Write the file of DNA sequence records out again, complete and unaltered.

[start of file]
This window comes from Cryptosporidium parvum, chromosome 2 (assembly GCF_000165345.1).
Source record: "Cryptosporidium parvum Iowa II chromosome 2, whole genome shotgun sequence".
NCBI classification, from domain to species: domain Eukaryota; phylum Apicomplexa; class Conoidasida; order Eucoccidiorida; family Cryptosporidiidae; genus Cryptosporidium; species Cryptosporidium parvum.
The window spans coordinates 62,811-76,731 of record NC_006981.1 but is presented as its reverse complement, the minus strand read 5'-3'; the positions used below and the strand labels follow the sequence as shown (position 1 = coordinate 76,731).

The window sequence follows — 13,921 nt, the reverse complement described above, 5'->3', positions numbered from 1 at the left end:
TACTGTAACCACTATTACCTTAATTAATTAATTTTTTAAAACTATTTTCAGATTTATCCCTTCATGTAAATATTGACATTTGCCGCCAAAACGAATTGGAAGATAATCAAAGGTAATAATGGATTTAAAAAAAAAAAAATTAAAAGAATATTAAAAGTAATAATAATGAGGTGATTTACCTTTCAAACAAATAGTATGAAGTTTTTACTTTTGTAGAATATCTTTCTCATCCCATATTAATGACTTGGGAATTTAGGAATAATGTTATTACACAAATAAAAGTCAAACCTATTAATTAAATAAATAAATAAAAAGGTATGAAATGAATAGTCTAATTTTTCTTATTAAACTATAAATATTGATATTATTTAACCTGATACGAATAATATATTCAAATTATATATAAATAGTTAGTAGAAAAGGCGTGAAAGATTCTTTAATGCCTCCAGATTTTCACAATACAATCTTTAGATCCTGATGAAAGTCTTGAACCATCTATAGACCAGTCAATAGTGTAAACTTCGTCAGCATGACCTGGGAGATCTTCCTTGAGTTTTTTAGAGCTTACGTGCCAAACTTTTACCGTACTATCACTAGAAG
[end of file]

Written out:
This window comes from Cryptosporidium parvum, chromosome 2 (assembly GCF_000165345.1).
Source record: "Cryptosporidium parvum Iowa II chromosome 2, whole genome shotgun sequence".
NCBI classification, from domain to species: domain Eukaryota; phylum Apicomplexa; class Conoidasida; order Eucoccidiorida; family Cryptosporidiidae; genus Cryptosporidium; species Cryptosporidium parvum.
The window spans coordinates 62,811-76,731 of record NC_006981.1 but is presented as its reverse complement, the minus strand read 5'-3'; the positions used below and the strand labels follow the sequence as shown (position 1 = coordinate 76,731).

The window sequence follows — 13,921 nt, the reverse complement described above, 5'->3', positions numbered from 1 at the left end:
TACTGTAACCACTATTACCTTAATTAATTAATTTTTTAAAACTATTTTCAGATTTATCCCTTCATGTAAATATTGACATTTGCCGCCAAAACGAATTGGAAGATAATCAAAGGTAATAATGGATTTAAAAAAAAAAAAATTAAAAGAATATTAAAAGTAATAATAATGAGGTGATTTACCTTTCAAACAAATAGTATGAAGTTTTTACTTTTGTAGAATATCTTTCTCATCCCATATTAATGACTTGGGAATTTAGGAATAATGTTATTACACAAATAAAAGTCAAACCTATTAATTAAATAAATAAATAAAAAGGTATGAAATGAATAGTCTAATTTTTCTTATTAAACTATAAATATTGATATTATTTAACCTGATACGAATAATATATTCAAATTATATATAAATAGTTAGTAGAAAAGGCGTGAAAGATTCTTTAATGCCTCCAGATTTTCACAATACAATCTTTAGATCCTGATGAAAGTCTTGAACCATCTATAGACCAGTCAATAGTGTAAACTTCGTCAGCATGACCTGGGAGATCTTCCTTGAGTTTTTTAGAGCTTACGTGCCAAACTTTTACCGTACTATCACTAGAAG